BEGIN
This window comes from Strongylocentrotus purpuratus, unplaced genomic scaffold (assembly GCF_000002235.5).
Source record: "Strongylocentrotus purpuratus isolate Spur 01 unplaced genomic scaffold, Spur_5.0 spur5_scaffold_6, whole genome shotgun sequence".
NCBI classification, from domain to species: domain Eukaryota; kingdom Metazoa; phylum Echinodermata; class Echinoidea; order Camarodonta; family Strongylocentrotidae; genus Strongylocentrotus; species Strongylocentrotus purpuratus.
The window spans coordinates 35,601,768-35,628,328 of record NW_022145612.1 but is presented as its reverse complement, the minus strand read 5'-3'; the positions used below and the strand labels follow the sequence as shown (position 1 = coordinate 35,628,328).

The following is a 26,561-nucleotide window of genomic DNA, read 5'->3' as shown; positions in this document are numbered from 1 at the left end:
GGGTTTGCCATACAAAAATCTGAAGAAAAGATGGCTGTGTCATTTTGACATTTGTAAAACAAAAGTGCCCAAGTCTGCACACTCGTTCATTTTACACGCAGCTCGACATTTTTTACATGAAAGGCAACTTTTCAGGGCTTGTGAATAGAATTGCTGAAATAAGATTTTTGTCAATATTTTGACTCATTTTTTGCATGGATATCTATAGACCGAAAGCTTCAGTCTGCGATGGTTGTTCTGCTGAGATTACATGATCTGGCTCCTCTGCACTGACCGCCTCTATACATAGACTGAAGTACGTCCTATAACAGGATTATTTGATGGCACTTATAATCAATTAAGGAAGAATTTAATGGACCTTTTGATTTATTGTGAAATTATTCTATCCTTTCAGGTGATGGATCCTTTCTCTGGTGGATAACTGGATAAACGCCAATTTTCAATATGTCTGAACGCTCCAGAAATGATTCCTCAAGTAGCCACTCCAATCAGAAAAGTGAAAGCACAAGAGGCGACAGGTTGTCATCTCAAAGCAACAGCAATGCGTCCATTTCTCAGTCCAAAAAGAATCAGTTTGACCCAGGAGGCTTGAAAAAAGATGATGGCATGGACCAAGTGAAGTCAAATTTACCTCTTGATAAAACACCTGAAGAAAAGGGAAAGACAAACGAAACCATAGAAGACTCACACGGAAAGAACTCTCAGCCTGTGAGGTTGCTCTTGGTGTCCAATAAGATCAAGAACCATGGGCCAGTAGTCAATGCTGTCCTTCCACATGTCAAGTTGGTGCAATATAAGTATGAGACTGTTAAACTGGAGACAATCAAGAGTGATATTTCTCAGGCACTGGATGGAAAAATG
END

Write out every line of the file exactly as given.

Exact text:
This window comes from Strongylocentrotus purpuratus, unplaced genomic scaffold (assembly GCF_000002235.5).
Source record: "Strongylocentrotus purpuratus isolate Spur 01 unplaced genomic scaffold, Spur_5.0 spur5_scaffold_6, whole genome shotgun sequence".
NCBI classification, from domain to species: domain Eukaryota; kingdom Metazoa; phylum Echinodermata; class Echinoidea; order Camarodonta; family Strongylocentrotidae; genus Strongylocentrotus; species Strongylocentrotus purpuratus.
The window spans coordinates 35,601,768-35,628,328 of record NW_022145612.1 but is presented as its reverse complement, the minus strand read 5'-3'; the positions used below and the strand labels follow the sequence as shown (position 1 = coordinate 35,628,328).

The following is a 26,561-nucleotide window of genomic DNA, read 5'->3' as shown; positions in this document are numbered from 1 at the left end:
GGGTTTGCCATACAAAAATCTGAAGAAAAGATGGCTGTGTCATTTTGACATTTGTAAAACAAAAGTGCCCAAGTCTGCACACTCGTTCATTTTACACGCAGCTCGACATTTTTTACATGAAAGGCAACTTTTCAGGGCTTGTGAATAGAATTGCTGAAATAAGATTTTTGTCAATATTTTGACTCATTTTTTGCATGGATATCTATAGACCGAAAGCTTCAGTCTGCGATGGTTGTTCTGCTGAGATTACATGATCTGGCTCCTCTGCACTGACCGCCTCTATACATAGACTGAAGTACGTCCTATAACAGGATTATTTGATGGCACTTATAATCAATTAAGGAAGAATTTAATGGACCTTTTGATTTATTGTGAAATTATTCTATCCTTTCAGGTGATGGATCCTTTCTCTGGTGGATAACTGGATAAACGCCAATTTTCAATATGTCTGAACGCTCCAGAAATGATTCCTCAAGTAGCCACTCCAATCAGAAAAGTGAAAGCACAAGAGGCGACAGGTTGTCATCTCAAAGCAACAGCAATGCGTCCATTTCTCAGTCCAAAAAGAATCAGTTTGACCCAGGAGGCTTGAAAAAAGATGATGGCATGGACCAAGTGAAGTCAAATTTACCTCTTGATAAAACACCTGAAGAAAAGGGAAAGACAAACGAAACCATAGAAGACTCACACGGAAAGAACTCTCAGCCTGTGAGGTTGCTCTTGGTGTCCAATAAGATCAAGAACCATGGGCCAGTAGTCAATGCTGTCCTTCCACATGTCAAGTTGGTGCAATATAAGTATGAGACTGTTAAACTGGAGACAATCAAGAGTGATATTTCTCAGGCACTGGATGGAAAAATG